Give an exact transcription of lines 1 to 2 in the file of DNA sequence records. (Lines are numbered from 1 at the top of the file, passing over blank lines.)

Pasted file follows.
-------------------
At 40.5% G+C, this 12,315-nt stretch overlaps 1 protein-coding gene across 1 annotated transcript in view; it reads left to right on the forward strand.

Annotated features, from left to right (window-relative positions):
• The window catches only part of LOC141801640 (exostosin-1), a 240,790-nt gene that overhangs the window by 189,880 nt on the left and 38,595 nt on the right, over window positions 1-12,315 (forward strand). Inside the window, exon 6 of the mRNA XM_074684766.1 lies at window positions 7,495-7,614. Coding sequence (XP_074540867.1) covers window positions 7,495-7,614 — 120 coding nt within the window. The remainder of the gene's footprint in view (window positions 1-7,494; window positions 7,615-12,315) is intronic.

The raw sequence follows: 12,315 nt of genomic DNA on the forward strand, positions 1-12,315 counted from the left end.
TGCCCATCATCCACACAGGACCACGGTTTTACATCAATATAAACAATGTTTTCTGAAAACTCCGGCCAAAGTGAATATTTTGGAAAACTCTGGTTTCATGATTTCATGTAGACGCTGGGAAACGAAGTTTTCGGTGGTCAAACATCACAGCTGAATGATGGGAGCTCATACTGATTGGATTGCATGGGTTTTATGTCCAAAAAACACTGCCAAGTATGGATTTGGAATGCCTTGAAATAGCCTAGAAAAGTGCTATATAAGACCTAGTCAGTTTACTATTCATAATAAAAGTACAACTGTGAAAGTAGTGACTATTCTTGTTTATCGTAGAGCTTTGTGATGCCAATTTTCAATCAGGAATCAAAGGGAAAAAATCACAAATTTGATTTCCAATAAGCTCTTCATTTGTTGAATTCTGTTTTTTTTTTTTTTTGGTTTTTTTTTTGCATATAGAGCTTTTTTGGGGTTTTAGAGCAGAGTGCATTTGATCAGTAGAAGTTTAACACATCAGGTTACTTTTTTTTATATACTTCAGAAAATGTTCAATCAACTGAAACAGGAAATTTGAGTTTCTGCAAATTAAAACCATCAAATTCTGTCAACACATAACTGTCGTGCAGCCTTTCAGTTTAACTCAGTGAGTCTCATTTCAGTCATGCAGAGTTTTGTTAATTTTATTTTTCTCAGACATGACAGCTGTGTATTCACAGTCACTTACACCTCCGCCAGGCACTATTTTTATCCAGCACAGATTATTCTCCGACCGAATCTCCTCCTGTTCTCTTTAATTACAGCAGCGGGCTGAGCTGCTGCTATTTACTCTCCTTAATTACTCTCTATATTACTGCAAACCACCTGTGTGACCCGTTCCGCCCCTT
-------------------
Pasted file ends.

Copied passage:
At 40.5% G+C, this 12,315-nt stretch overlaps 1 protein-coding gene across 1 annotated transcript in view; it reads left to right on the forward strand.

Annotated features, from left to right (window-relative positions):